BRIDGETOWN, Barbados, September 12, 2017 (CMC) — The Chairman of the Caribbean Community (CARICOM), Dr. Keith Mitchell, today, is leading a delegation to countries battered by Hurricane Irma that ploughed through the Lesser Antilles, last week, leaving a trial of death and millions of dollars in damages.
Mitchell, the Grenada Prime Minister, will be accompanied by CARICOM Secretary General, Irwin La Rocque, as well as the Executive Director of the Barbados-based Caribbean Disaster Emergency Management Agency, Ronald Jackson.
A statement from the Office of the Prime Minister said that the delegation’s first stop will be the British Virgin Islands (BVI), followed by Anguilla. The team will overnight in Antigua and visit Barbuda, early Wednesday, before returning to Grenada.
“This is the first of several visits in an expression of solidarity and support to all our regional brothers and sisters affected by Irma,” the statement noted.
Meanwhile, the Barbados-based Caribbean Tourism Organisation (CTO) said that it is assessing the damage done to the region’s tourism sector, as a result of the hurricane.
CTO Secretary General, Hugh Riley, who is part of the CDEMA’s CARICOM Disaster and Assessment Coordination (CDAC) team now in Anguilla, told the Caribbean Media Corporation (CMC) that the tourism sector has a stake in the response and restoration processes in all the islands ravaged by the unprecedented Category 5 hurricane.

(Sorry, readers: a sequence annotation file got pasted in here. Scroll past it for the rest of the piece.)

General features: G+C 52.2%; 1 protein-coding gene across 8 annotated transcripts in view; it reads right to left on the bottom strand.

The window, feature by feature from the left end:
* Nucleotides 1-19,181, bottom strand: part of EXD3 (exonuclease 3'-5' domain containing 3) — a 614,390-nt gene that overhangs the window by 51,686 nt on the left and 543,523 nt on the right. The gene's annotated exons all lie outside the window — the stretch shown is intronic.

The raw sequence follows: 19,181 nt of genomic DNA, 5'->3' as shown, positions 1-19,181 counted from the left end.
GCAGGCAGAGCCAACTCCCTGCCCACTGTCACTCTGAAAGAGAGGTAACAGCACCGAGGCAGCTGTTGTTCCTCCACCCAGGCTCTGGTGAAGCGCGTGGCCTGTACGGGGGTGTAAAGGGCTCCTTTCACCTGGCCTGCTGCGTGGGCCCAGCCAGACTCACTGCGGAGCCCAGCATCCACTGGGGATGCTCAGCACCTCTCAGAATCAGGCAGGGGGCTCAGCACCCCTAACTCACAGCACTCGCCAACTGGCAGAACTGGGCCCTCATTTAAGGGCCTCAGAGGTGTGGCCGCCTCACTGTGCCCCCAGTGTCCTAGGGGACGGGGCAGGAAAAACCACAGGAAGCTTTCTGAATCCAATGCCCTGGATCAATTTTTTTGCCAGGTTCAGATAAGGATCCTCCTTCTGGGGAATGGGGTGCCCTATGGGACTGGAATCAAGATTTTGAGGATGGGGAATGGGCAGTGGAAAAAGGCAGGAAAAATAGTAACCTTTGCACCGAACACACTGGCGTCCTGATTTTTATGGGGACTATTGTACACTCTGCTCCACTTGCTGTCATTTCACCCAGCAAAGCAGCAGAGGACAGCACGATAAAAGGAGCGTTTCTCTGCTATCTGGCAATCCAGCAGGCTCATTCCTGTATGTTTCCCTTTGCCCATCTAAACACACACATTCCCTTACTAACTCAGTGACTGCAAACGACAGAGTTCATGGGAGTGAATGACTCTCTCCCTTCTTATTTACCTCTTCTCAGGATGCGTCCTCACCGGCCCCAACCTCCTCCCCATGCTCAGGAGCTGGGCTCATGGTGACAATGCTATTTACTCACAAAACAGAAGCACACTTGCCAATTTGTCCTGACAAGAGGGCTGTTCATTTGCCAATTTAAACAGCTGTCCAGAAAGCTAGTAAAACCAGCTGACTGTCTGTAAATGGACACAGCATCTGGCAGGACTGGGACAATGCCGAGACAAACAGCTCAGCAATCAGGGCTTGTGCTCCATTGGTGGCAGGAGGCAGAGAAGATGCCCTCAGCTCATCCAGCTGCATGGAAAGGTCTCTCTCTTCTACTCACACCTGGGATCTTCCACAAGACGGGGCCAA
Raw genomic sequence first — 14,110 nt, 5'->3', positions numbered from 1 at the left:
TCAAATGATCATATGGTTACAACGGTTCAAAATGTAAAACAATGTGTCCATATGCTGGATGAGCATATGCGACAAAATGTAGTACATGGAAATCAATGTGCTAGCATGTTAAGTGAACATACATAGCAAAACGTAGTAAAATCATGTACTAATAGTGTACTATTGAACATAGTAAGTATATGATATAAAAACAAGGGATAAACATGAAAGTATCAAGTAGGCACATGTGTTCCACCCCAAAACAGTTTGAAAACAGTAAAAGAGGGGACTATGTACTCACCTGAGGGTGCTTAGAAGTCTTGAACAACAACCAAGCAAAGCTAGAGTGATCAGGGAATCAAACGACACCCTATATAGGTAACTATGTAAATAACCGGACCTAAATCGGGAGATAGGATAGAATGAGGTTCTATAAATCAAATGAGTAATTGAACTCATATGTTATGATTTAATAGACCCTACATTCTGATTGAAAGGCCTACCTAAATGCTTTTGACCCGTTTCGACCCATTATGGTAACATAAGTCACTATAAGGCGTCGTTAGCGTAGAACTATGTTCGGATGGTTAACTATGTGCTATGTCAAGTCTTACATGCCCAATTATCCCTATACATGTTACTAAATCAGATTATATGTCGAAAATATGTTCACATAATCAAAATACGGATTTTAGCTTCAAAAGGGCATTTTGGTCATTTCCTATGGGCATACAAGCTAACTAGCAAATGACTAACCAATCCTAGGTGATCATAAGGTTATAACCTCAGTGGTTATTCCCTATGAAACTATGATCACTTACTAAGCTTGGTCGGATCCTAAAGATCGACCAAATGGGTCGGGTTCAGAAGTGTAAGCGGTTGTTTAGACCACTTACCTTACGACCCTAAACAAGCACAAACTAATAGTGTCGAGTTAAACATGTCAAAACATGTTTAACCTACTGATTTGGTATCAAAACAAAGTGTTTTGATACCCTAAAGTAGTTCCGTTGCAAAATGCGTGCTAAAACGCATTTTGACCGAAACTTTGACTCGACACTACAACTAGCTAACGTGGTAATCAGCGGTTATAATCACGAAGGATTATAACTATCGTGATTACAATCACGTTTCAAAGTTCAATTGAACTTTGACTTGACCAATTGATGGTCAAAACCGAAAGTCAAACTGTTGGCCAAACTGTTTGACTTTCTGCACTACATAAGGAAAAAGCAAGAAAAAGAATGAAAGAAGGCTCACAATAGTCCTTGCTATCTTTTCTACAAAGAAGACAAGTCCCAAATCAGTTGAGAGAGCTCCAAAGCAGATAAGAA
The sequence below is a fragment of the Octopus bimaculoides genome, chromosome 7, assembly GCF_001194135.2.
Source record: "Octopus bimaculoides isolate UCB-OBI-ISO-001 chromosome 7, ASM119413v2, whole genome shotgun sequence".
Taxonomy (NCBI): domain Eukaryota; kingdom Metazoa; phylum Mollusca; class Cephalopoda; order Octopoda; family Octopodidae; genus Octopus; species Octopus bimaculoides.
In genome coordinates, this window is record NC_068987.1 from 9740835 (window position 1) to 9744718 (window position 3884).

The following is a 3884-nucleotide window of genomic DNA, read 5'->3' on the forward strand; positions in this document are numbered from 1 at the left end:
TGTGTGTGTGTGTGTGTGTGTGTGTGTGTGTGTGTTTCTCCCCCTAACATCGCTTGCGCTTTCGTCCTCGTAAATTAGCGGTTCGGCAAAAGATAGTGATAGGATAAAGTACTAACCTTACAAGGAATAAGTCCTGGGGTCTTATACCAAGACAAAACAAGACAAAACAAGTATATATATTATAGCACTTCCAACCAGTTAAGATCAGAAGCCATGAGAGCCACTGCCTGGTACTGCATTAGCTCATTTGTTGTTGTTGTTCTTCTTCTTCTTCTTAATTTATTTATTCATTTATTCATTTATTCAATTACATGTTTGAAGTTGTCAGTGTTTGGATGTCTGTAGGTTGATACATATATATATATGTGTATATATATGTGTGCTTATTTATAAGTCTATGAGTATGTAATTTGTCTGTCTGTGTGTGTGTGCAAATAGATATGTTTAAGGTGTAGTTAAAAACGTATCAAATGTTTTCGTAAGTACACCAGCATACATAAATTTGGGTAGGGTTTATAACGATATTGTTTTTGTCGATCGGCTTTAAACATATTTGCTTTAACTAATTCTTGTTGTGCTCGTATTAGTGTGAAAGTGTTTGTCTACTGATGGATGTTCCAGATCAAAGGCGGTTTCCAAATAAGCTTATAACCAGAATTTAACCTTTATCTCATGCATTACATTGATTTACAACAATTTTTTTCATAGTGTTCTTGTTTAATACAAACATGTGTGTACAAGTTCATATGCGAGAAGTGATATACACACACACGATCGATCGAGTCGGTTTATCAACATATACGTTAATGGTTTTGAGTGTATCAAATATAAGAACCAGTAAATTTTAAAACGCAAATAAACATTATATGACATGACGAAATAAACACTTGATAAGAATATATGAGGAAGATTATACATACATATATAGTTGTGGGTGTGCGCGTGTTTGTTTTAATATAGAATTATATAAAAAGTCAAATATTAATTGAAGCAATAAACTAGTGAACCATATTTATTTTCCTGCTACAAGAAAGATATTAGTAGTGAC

“From a tourism point of view, our responsibility is to assess the situation from several different points of view, including impact on the economy and understanding how quickly we can be up and running again,” he elaborated.
Hurricane Irma, with wind speeds of up to 185 miles per hour, ripped through the region, decimating Anguilla, Barbuda, the British Virgin Islands, The Turks and Caicos Islands and the Dutch/French island of St. Maarten/Sint Martin.
Riley said, following such wide spread destruction, it is critical that a proper assessment is done and presented to international agencies to be able to access funding for the restoration efforts.
“Funding is critical, so a part of the effort to understand what the funding needs are, from within the region, and to try and find funding from outside of the region as well, we have to be able to make an assessment of the level of the damage and plan for the funding that needs to be applied for the repair and recovery to occur,” he added.
He said due to the CTO’s relationship with the Caribbean Hotel and Tourism Organization (CHTA) as well as with in-country organizations, accessing information about infrastructural damage and economic impacts would be easy to get from the established tourism sector.
However, he noted there will be challenges in accessing information from what he describes as a growing non-traditional accommodation sector.